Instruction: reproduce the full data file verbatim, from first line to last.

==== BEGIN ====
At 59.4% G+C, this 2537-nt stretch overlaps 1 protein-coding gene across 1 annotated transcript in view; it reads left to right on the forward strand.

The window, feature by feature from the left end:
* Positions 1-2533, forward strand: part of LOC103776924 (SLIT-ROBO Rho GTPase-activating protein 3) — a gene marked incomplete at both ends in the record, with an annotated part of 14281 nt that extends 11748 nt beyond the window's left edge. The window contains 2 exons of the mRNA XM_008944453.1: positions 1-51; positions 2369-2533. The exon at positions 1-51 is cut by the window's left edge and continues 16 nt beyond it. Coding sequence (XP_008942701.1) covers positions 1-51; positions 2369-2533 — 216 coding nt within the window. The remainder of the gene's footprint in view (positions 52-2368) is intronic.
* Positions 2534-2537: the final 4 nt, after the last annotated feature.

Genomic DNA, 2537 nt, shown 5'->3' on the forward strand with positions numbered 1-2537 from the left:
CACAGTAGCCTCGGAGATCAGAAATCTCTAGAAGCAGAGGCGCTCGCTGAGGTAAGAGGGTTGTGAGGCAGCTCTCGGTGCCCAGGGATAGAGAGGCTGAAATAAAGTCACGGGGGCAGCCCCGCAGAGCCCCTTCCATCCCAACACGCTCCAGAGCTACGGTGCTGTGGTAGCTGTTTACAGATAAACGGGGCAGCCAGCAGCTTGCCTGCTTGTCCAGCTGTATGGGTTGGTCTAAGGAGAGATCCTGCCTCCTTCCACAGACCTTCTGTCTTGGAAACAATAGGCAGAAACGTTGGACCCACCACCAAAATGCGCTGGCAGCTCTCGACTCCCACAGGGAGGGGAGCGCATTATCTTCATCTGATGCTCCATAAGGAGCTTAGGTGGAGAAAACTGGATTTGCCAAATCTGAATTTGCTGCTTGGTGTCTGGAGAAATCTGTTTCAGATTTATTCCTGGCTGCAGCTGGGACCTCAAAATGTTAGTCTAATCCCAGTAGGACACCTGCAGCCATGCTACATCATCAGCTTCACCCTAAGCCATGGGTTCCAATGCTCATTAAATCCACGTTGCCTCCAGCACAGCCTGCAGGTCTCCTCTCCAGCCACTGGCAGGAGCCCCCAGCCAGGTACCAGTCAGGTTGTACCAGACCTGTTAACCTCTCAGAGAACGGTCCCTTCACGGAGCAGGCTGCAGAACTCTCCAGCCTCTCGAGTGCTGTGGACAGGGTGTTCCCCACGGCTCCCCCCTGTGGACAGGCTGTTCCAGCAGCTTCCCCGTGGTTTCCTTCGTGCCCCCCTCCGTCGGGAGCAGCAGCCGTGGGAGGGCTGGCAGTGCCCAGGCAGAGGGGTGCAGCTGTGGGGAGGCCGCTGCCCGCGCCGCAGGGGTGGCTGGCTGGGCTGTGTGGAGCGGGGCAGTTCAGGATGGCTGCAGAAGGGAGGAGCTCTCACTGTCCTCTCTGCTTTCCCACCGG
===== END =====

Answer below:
At 59.4% G+C, this 2537-nt stretch overlaps 1 protein-coding gene across 1 annotated transcript in view; it reads left to right on the forward strand.

The window, feature by feature from the left end:
* Positions 1-2533, forward strand: part of LOC103776924 (SLIT-ROBO Rho GTPase-activating protein 3) — a gene marked incomplete at both ends in the record, with an annotated part of 14281 nt that extends 11748 nt beyond the window's left edge. The window contains 2 exons of the mRNA XM_008944453.1: positions 1-51; positions 2369-2533. The exon at positions 1-51 is cut by the window's left edge and continues 16 nt beyond it. Coding sequence (XP_008942701.1) covers positions 1-51; positions 2369-2533 — 216 coding nt within the window. The remainder of the gene's footprint in view (positions 52-2368) is intronic.
* Positions 2534-2537: the final 4 nt, after the last annotated feature.

Genomic DNA, 2537 nt, shown 5'->3' on the forward strand with positions numbered 1-2537 from the left:
CACAGTAGCCTCGGAGATCAGAAATCTCTAGAAGCAGAGGCGCTCGCTGAGGTAAGAGGGTTGTGAGGCAGCTCTCGGTGCCCAGGGATAGAGAGGCTGAAATAAAGTCACGGGGGCAGCCCCGCAGAGCCCCTTCCATCCCAACACGCTCCAGAGCTACGGTGCTGTGGTAGCTGTTTACAGATAAACGGGGCAGCCAGCAGCTTGCCTGCTTGTCCAGCTGTATGGGTTGGTCTAAGGAGAGATCCTGCCTCCTTCCACAGACCTTCTGTCTTGGAAACAATAGGCAGAAACGTTGGACCCACCACCAAAATGCGCTGGCAGCTCTCGACTCCCACAGGGAGGGGAGCGCATTATCTTCATCTGATGCTCCATAAGGAGCTTAGGTGGAGAAAACTGGATTTGCCAAATCTGAATTTGCTGCTTGGTGTCTGGAGAAATCTGTTTCAGATTTATTCCTGGCTGCAGCTGGGACCTCAAAATGTTAGTCTAATCCCAGTAGGACACCTGCAGCCATGCTACATCATCAGCTTCACCCTAAGCCATGGGTTCCAATGCTCATTAAATCCACGTTGCCTCCAGCACAGCCTGCAGGTCTCCTCTCCAGCCACTGGCAGGAGCCCCCAGCCAGGTACCAGTCAGGTTGTACCAGACCTGTTAACCTCTCAGAGAACGGTCCCTTCACGGAGCAGGCTGCAGAACTCTCCAGCCTCTCGAGTGCTGTGGACAGGGTGTTCCCCACGGCTCCCCCCTGTGGACAGGCTGTTCCAGCAGCTTCCCCGTGGTTTCCTTCGTGCCCCCCTCCGTCGGGAGCAGCAGCCGTGGGAGGGCTGGCAGTGCCCAGGCAGAGGGGTGCAGCTGTGGGGAGGCCGCTGCCCGCGCCGCAGGGGTGGCTGGCTGGGCTGTGTGGAGCGGGGCAGTTCAGGATGGCTGCAGAAGGGAGGAGCTCTCACTGTCCTCTCTGCTTTCCCACCGG